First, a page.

By Liz Tracy
By David Rolland
By Alex Rendon
By Terrence McCoy
By Natalya Jones
By County Grind
By Liz Tracy
By Chris Joseph
From 1967 until Jerry Garcia's death in August 1995, Mickey Hart played percussion with the Grateful Dead. He also regularly succumbed to an uncontrollable urge to uncover and bring to light music from all over the world. He recorded The Music of Upper and Lower Egyptduring a Dead tour in 1978 and has since cataloged and released music from every continent save Antarctica, even archiving hidden ethnomusical wonders from the Library of Congress. As author of the book Planet Drum: A Celebration of Percussion and Rhythm, he delved into drumming as a cultural, social, psychological, and subliminal force. Since the burial of the Dead, Hart has kept himself busy by organizing a variety of drumcentric multicultural bands, the latest of which is Bembé Orisha. Hart is joined in his new project by Cuban percussionist Nengue Hernandez, Cuban vocalist Bobi Céspedes, Persian singer Azam Ali, bassist Rahsaan Fredericks, guitarist Barney Doyle, and percussionist Greg Ellis. Hart recently spoke to New Times about the condition of global music.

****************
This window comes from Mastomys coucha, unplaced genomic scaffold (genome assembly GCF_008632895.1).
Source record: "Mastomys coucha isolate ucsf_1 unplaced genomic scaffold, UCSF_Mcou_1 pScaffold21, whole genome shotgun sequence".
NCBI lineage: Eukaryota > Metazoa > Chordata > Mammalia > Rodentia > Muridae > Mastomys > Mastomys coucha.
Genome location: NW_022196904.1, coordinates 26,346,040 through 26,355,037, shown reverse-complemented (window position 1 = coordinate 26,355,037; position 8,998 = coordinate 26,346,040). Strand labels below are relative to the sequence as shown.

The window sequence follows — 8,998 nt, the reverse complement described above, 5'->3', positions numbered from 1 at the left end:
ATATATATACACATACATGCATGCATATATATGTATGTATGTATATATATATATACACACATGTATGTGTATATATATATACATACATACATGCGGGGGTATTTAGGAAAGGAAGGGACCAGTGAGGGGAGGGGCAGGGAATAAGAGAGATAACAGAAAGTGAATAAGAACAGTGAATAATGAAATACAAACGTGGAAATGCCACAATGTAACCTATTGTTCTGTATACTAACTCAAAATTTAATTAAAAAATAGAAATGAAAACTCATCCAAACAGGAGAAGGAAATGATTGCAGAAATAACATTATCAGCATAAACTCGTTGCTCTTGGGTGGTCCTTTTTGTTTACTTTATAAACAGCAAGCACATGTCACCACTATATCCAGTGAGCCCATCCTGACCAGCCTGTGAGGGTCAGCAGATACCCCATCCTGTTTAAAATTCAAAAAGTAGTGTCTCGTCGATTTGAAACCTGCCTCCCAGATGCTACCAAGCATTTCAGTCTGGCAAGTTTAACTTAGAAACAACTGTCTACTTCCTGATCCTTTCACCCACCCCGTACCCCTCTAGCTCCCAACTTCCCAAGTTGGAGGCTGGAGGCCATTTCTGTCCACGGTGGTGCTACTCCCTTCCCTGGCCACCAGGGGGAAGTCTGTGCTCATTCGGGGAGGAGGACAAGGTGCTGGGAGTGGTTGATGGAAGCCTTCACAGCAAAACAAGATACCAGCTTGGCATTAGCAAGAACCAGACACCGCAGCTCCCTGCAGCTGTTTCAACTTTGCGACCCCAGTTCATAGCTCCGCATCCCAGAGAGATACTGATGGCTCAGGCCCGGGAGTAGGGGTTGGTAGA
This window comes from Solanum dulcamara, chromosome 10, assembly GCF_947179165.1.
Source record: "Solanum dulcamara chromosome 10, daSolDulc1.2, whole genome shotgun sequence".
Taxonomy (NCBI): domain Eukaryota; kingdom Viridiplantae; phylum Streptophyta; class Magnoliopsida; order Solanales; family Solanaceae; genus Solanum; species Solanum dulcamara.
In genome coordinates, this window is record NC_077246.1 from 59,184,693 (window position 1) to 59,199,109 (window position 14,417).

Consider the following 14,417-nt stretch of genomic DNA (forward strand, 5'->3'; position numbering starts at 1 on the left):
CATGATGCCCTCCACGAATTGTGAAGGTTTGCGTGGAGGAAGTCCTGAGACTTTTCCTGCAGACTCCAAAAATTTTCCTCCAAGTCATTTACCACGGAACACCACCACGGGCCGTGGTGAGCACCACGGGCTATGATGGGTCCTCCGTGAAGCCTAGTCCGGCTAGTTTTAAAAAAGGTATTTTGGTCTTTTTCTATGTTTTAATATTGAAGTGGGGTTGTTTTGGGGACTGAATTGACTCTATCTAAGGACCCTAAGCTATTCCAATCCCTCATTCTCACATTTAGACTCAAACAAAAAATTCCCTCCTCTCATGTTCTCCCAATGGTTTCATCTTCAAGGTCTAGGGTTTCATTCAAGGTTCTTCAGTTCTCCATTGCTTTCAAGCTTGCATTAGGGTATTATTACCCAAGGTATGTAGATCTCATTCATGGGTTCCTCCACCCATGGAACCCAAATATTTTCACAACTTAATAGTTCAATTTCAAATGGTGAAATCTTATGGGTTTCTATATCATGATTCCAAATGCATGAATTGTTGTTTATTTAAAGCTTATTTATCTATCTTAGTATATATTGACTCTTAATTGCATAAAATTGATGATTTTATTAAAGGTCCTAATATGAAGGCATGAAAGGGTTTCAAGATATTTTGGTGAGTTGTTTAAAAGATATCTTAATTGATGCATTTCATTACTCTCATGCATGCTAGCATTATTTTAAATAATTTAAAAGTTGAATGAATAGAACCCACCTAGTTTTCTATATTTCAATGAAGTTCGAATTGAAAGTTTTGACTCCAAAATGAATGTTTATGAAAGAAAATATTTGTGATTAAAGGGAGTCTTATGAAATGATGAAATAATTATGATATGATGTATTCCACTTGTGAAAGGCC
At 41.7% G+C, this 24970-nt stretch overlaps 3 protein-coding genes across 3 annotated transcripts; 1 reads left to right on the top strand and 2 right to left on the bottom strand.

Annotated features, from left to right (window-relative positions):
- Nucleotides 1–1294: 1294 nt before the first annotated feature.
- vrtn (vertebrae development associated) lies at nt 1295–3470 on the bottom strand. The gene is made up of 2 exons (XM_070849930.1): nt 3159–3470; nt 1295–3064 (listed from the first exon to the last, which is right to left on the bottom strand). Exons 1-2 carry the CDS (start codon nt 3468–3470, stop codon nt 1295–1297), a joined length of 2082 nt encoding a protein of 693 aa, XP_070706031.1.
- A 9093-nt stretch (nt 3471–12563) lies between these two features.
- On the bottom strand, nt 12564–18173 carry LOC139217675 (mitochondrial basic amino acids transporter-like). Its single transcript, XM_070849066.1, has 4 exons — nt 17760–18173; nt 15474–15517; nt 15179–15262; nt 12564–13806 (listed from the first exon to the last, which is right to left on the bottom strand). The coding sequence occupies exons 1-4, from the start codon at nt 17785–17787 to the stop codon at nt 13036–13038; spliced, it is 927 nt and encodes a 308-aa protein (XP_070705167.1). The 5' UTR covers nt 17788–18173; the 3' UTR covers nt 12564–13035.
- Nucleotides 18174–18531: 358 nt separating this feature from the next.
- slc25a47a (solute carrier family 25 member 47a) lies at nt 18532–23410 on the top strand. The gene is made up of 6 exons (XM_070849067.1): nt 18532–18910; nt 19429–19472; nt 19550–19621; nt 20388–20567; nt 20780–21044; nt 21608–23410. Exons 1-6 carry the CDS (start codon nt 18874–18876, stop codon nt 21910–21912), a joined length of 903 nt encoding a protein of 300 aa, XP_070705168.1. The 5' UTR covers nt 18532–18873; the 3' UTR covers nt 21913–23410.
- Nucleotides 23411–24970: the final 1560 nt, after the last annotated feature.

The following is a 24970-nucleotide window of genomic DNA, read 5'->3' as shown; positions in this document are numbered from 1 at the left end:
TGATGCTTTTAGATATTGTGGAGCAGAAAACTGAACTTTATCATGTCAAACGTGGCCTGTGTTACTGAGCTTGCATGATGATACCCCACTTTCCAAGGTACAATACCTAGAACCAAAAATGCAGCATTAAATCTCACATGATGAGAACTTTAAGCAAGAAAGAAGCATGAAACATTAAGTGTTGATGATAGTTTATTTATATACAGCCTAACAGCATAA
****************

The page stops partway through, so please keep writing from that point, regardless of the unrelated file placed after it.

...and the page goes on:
New Times:Do you see the West's musical ethnocentrism beginning to unravel?
Mickey Hart:It is. It was inevitable. Remember, in the old days world music was second- and third-rate music. You didn't think that anything else aside from classical music from Europe was first-rate. That, of course, is not the case. There are virtuosos all over the world in places you've never heard of playing music you've never heard of. Music permeates the whole planet, every culture....
NT:For so long Anglo music was viewed as being more evolved somehow.
MH:Exactly. And the rest was savage music. There were many words for it, but it was never thought of as "the best." Whenever you said "ethnic" or "folk" music, it always sounded lesser. For 200 or 300 years, it was this white art music from Europe and every other culture suffered under this imperialism. Then the church did the rest.
NT:Do you see a role this band can play in the aftermath of the recent terrorist events?
MH:Music is a marvelous healing agent, and to be able to see all cultures coming together and communicating is a great model for everyone. What happened in New York was a fringe thing, a fanatical horrible thing by some zealots. We have to be tolerant to Muslims and to all people, because that's what America is really all about. Patriotism should fall not necessarily only to the flag but to the planet. The whole planet's at risk. Some music is an antidote to hatred. That's what this band is all about.